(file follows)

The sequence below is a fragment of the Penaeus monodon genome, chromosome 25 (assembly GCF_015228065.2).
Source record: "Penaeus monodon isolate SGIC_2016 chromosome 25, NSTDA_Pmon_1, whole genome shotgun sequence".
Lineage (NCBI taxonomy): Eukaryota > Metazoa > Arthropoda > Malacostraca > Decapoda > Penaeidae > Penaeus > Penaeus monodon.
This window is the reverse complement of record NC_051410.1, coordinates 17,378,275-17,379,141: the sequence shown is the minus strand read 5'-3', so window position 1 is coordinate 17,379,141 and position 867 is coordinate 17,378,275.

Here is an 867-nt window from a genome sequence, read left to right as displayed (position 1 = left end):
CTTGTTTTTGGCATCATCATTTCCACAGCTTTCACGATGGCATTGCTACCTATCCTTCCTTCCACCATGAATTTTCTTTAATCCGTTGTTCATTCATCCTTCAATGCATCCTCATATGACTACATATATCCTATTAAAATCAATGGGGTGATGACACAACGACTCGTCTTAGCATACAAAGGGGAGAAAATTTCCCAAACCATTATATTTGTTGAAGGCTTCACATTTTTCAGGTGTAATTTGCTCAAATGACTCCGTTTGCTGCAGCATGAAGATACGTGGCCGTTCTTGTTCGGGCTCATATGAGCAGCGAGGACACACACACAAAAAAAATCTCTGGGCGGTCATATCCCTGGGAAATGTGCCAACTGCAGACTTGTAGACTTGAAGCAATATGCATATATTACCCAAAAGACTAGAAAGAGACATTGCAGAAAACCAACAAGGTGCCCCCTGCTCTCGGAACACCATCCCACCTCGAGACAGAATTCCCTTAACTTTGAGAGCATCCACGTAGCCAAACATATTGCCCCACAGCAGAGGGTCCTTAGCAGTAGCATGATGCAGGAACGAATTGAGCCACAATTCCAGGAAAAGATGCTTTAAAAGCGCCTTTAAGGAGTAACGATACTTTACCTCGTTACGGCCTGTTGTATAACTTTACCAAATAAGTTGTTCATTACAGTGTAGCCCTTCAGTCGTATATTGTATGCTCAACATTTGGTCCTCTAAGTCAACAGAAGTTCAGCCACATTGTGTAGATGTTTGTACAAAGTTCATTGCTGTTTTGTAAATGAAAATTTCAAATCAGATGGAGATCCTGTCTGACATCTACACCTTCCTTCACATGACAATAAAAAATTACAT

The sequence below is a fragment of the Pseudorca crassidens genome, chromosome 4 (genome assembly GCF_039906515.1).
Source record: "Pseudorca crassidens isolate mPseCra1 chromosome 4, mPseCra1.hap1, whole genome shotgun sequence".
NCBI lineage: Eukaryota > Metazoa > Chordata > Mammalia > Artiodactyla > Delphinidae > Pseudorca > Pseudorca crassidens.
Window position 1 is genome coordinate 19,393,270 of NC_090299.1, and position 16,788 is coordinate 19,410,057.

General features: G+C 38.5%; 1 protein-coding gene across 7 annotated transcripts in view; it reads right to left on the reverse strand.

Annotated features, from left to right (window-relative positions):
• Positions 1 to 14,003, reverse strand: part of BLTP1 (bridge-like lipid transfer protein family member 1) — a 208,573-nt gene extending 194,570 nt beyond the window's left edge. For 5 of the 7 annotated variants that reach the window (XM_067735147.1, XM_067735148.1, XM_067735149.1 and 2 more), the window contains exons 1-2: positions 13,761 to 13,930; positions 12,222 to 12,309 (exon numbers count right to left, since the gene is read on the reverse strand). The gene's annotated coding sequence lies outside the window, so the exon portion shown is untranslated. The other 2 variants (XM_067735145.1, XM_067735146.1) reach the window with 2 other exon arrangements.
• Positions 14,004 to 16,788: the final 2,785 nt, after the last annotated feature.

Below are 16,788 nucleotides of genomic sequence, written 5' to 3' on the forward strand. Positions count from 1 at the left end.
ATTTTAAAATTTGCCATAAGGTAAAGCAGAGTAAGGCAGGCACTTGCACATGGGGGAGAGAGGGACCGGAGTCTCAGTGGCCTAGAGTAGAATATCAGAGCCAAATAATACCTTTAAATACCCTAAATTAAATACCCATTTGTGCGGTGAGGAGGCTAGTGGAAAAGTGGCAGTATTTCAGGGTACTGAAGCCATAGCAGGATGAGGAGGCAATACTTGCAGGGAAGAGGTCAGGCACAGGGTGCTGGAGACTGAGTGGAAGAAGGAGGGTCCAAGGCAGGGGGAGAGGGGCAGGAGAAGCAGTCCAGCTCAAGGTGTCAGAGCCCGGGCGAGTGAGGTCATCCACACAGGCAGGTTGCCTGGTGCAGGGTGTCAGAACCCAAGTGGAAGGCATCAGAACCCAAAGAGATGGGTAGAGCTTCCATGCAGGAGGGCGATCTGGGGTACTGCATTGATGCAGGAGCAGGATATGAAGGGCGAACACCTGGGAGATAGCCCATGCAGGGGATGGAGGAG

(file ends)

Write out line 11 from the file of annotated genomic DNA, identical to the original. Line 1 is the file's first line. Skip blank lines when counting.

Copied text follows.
General features: G+C 38.5%; 1 protein-coding gene across 7 annotated transcripts in view; it reads right to left on the reverse strand.